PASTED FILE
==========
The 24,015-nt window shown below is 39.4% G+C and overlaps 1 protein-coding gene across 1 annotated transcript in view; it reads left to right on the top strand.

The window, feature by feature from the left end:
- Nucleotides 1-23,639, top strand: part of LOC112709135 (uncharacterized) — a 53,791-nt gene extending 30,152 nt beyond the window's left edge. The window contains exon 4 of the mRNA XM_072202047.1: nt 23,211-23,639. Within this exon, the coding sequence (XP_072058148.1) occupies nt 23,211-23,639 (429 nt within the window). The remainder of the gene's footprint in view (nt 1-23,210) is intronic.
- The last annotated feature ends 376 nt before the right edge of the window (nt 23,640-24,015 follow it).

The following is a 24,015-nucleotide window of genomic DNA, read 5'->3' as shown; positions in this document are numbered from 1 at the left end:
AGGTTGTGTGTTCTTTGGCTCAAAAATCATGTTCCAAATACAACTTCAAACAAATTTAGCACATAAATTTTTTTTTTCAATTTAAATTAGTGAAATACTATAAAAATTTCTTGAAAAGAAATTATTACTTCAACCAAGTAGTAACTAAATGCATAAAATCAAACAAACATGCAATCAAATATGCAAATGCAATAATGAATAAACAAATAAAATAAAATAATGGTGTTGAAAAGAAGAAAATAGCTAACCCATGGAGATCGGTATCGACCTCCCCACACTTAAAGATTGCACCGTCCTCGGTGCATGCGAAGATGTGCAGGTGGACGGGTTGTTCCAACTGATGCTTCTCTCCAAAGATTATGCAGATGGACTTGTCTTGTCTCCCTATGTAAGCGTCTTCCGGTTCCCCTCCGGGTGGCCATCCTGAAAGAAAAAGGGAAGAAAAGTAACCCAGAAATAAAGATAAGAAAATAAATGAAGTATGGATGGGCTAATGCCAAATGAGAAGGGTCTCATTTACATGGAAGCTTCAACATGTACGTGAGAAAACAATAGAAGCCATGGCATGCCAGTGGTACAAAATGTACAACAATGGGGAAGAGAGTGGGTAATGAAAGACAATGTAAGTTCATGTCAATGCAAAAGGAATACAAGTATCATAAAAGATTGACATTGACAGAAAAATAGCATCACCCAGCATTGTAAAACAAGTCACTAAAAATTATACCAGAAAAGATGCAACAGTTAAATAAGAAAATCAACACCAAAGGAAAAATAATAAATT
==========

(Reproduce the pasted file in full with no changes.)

The 24,015-nt window shown below is 39.4% G+C and overlaps 1 protein-coding gene across 1 annotated transcript in view; it reads left to right on the top strand.

The window, feature by feature from the left end:
- Nucleotides 1-23,639, top strand: part of LOC112709135 (uncharacterized) — a 53,791-nt gene extending 30,152 nt beyond the window's left edge. The window contains exon 4 of the mRNA XM_072202047.1: nt 23,211-23,639. Within this exon, the coding sequence (XP_072058148.1) occupies nt 23,211-23,639 (429 nt within the window). The remainder of the gene's footprint in view (nt 1-23,210) is intronic.
- The last annotated feature ends 376 nt before the right edge of the window (nt 23,640-24,015 follow it).

The following is a 24,015-nucleotide window of genomic DNA, read 5'->3' as shown; positions in this document are numbered from 1 at the left end:
AGGTTGTGTGTTCTTTGGCTCAAAAATCATGTTCCAAATACAACTTCAAACAAATTTAGCACATAAATTTTTTTTTTCAATTTAAATTAGTGAAATACTATAAAAATTTCTTGAAAAGAAATTATTACTTCAACCAAGTAGTAACTAAATGCATAAAATCAAACAAACATGCAATCAAATATGCAAATGCAATAATGAATAAACAAATAAAATAAAATAATGGTGTTGAAAAGAAGAAAATAGCTAACCCATGGAGATCGGTATCGACCTCCCCACACTTAAAGATTGCACCGTCCTCGGTGCATGCGAAGATGTGCAGGTGGACGGGTTGTTCCAACTGATGCTTCTCTCCAAAGATTATGCAGATGGACTTGTCTTGTCTCCCTATGTAAGCGTCTTCCGGTTCCCCTCCGGGTGGCCATCCTGAAAGAAAAAGGGAAGAAAAGTAACCCAGAAATAAAGATAAGAAAATAAATGAAGTATGGATGGGCTAATGCCAAATGAGAAGGGTCTCATTTACATGGAAGCTTCAACATGTACGTGAGAAAACAATAGAAGCCATGGCATGCCAGTGGTACAAAATGTACAACAATGGGGAAGAGAGTGGGTAATGAAAGACAATGTAAGTTCATGTCAATGCAAAAGGAATACAAGTATCATAAAAGATTGACATTGACAGAAAAATAGCATCACCCAGCATTGTAAAACAAGTCACTAAAAATTATACCAGAAAAGATGCAACAGTTAAATAAGAAAATCAACACCAAAGGAAAAATAATAAATT